Ma-on was downgraded to a 115-kt typhoon at 0000 UTC 9 October approximately 290 nm southwest of Tokyo, Japan. It was speeding north- northeastward at 29 kts at this time. Animated water vapour imagery showed that the system was in the early stages of extratropical transition with dry air intrusion in the southwestern quadrant and an elongated cirrus shield to the northeast. Turning northeastward, Ma-on made landfall on the Izu Peninsula, Honshu, Japan, at 09/0700 UTC with a MSW of 90 kts. After coming ashore, Ma-on weakened rapidly and was downgraded to a 50-kt tropical storm at 09/1800 UTC. At this time, the system had completed its transformation into an extratropical system. The remnant system rapidly moved northeastward, then east-northeastward away from eastern Japan before slowing abruptly to around 10 kts roughly 1100 nm southeast of Hokkaido.

All Asian TC agencies except CWB classified Ma-on as a 100-kt (10-min avg) typhoon with JMA estimating a minimum CP of 920 mb. The CWB of Taiwan estimated a peak MSW of 105 kts while PAGASA's maximum intensity of 100 kts was during the period the typhoon was passing through their AOR.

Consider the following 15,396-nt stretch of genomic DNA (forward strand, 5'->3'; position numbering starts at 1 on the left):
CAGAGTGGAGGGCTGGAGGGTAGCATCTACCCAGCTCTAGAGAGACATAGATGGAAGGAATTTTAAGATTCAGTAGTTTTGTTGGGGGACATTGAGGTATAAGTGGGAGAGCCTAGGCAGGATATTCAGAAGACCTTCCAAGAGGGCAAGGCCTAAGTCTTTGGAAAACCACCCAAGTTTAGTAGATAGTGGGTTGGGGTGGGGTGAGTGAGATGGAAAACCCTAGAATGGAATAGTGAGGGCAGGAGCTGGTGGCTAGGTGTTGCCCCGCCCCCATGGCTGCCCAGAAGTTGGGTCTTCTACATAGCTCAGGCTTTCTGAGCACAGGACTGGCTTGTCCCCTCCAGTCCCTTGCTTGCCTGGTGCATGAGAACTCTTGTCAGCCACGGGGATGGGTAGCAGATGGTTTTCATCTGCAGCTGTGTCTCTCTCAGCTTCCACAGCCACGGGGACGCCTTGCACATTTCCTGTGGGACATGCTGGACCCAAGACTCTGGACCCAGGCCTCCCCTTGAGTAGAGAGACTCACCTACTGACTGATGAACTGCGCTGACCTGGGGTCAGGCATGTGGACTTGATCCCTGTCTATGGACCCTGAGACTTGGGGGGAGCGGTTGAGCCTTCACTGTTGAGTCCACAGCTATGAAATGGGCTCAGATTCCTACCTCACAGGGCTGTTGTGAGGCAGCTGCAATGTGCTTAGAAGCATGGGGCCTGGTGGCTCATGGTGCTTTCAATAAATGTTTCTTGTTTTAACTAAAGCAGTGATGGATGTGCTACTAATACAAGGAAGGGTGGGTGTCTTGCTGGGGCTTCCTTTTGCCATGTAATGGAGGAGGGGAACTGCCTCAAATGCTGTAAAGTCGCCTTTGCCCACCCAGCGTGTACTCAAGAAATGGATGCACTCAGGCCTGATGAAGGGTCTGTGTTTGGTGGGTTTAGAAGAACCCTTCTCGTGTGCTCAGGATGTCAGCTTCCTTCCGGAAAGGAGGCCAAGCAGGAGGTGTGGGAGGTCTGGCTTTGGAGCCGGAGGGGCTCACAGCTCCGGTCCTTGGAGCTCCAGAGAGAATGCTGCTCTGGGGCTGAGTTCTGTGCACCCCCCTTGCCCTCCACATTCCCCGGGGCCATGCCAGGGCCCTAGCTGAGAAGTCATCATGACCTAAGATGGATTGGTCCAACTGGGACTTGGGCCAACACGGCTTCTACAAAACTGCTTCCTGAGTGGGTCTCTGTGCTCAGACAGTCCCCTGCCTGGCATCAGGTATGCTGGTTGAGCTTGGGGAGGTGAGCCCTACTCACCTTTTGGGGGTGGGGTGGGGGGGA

Damages and Casualties

Ma-on was one of the most powerful storms to strike eastern Japan over the last ten years. The typhoon left at least six people dead, and three persons were reported missing. Plane, train and ferry services nation- wide were disrupted, stranding thousands of travellers. More than 378 domestic and international flights and most ferry services along the east coast were cancelled. In central and eastern Japan, railway operators suspended bullet and local train services and roads were closed to traffic. Heavy downpours also disrupted the practice sessions for Formula One's Japanese Grand Prix in Suzuka but the race went ahead as planned. Rescuers on boats plucked dozens of residents from waterlogged homes in Shizuoka Prefecture. Authorities ordered evacuations in Shizuoka, Mie, Wakayama, Nara and Osaka prefectures, and about 1500 people left their homes for public shelters.